## Understanding Logging Priority & Options in Oracle DB

From my understanding once we switch on database logging, the entire DB goes into logging mode and generates redo logs.

I want to categorically exclude/include some tables/tablespaces from this logging as they are not required for recovery incase of failures.

Is there any priority on the logging options and to exclude certain tables/tablespaces from logging so as to reduce some of the traffic going to redo logs.

## Understanding JOIN Syntax

Given:

postgres=# \d foo                 Table "public.foo"  Column |  Type   | Collation | Nullable | Default  --------+---------+-----------+----------+---------  a      | integer |           | not null |   b      | text    |           | not null |  Indexes:     "foo_pkey" PRIMARY KEY, btree (a)  postgres=# \d bar                 Table "public.bar"  Column |  Type   | Collation | Nullable | Default  --------+---------+-----------+----------+---------  a      | integer |           | not null |   b      | text    |           | not null |  Indexes:     "bar_pkey" PRIMARY KEY, btree (a)  postgres=# select * from foo;  a |  b   ---+-----  1 | one (1 row)  postgres=# select * from bar;  a |  b   ---+-----  2 | two (1 row) 

I then join‘d using the following JOIN syntax:

postgres=# select * from foo, bar;  a |  b  | a |  b   ---+-----+---+-----  1 | one | 2 | two (1 row) 

Then, I compared it to full outer join:

postgres=# select * from foo full outer join bar using (a);  a |  b  |  b   ---+-----+-----  1 | one |   2 |     | two (2 rows) 

and cross join:

postgres=# select * from foo cross join bar;  a |  b  | a |  b   ---+-----+---+-----  1 | one | 2 | two (1 row) 

Is it always true that the from a, b, c will produce a cross join?

## Understanding CSP: report shows blocked that shouldn’t have been blocked

I’m having trouble making sense of some reported CSP violations that don’t seem to actually be violations according to the CSP standard. I have not managed to reproduce the violations in my own browser, and based on my own testing I believe that the block is the result of a non-compliant browser. That seems like a bold assertion, but based on all the documentation I’ve read and my tests it’s the only thing that makes sense.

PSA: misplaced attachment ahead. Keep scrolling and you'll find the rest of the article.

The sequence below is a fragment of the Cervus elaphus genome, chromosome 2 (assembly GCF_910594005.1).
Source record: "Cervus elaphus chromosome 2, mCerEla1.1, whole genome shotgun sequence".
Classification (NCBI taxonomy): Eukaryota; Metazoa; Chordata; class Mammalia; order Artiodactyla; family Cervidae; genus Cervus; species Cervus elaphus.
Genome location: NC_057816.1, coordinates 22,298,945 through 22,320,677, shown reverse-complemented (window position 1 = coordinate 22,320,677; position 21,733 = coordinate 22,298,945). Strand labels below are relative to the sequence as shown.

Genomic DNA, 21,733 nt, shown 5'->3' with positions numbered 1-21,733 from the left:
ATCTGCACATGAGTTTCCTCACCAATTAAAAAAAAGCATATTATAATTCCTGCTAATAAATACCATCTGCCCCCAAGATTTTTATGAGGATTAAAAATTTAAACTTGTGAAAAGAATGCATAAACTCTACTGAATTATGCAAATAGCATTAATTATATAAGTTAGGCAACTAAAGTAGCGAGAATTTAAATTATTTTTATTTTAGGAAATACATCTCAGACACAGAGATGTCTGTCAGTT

Here is (more or less) what the CSP is:

frame-ancestors [list-of-urls]; default-src https: data: blob: 'unsafe-inline' 'unsafe-eval' [list-of-more-urls]; report-uri [my-reporting-endpoint] 

The problem is that I’m getting some violations sent to my reporting endpoint. Here is an example violation report:

{"csp-report":{     "document-uri":"[REDACTED]",     "referrer":"[REDACTED]",     "violated-directive":"script-src-elem",     "effective-directive":"script-src-elem",     "original-policy":"[SEE ABOVE]",     "disposition":"enforce",     "blocked-uri":"https://example.com/example.js",     "status-code":0,     "script-sample":"" }} 

The context would be that the page in question had a <script src="https://example.com/example.js"></script> on it somewhere.

To be clear, https://example.com is not in the list of allowed URLs under default-src. However, that shouldn’t really matter. Here are all the relevant facts that lead me to believe this is being caused by a non-compliant browser that someone is using:

1. There is no script-src-elem defined so it should fall back on the default-src for the list of allowed URLs.
2. default-src includes the https: schema, which means that all urls with an https scheme will be allowed. The blocked URL definitely uses HTTPS
3. This source agrees that the scheme source (https) will automatically allow any https resources. Therefore this should be allowed even though example.com is not in the list of allowed URLs.
4. The official CSP docs also agree, showing that scheme matching happens first and can allow a URL even before the list of allowed URLs is checked.
5. Therefore, if you include the https: scheme in your default-src, your CSP will match <script src="https://anything.com"> even if not specifically in the list of allowed URLs
6. In my own testing I found the above to be true.

Despite all of this, I have sporadic reports of CSP violations even though it shouldn’t. Note that I’m unable to replicate this exactly because the pages in question have changed, and I don’t have easy control over them. The only thing I can think of is that some of my users have a browser that isn’t properly adhering to the CSP standard, and are rejecting the URL since it is not on the list of allowed URLs, rather than allowing it based on its scheme.

Is this the best explanation, or am I missing something about my CSP? (and yes, I know that this CSP is not a very strict one).

## Understanding growth function of closed intervals in $\mathbb{R}$

I as studying VCdimensions and growth functions and found the following example on Wikipedia:

The domain is the real like $$\mathbb{R}$$. The set H contains all the real intervals, i.e., all sets of form $$\{c \in [x_1, x_2] | x \in \mathbb{R}\}$$ for some $$x_{0, 1} \in \mathbb{R}$$.

For any set C of m real numbers, the intersection $$H \cap C$$ contains all runs of between 0 and m consecutive elements of C. The number of such runs of $${m+1 \choose 2} + 1$$, so Growth(H, m) = $${m+1 \choose 2} + 1$$.

Can anyone please explain to me what does the term "all runs of between 0 and m" refer to here and why the growth function is $${m+1 \choose 2} + 1$$ and not $${m+1 \choose 2}$$?

Thank you very much!

## Not understanding this way of proving undecidability of the termination problem

I am reading some slides on Algorithm to understand why termination is an undecidable problem. The slides say the following:

– Assume termination(P) always terminates and returns true iff P always terminates on all input data;

– The following program yields a contradiction

while termination(P) skip;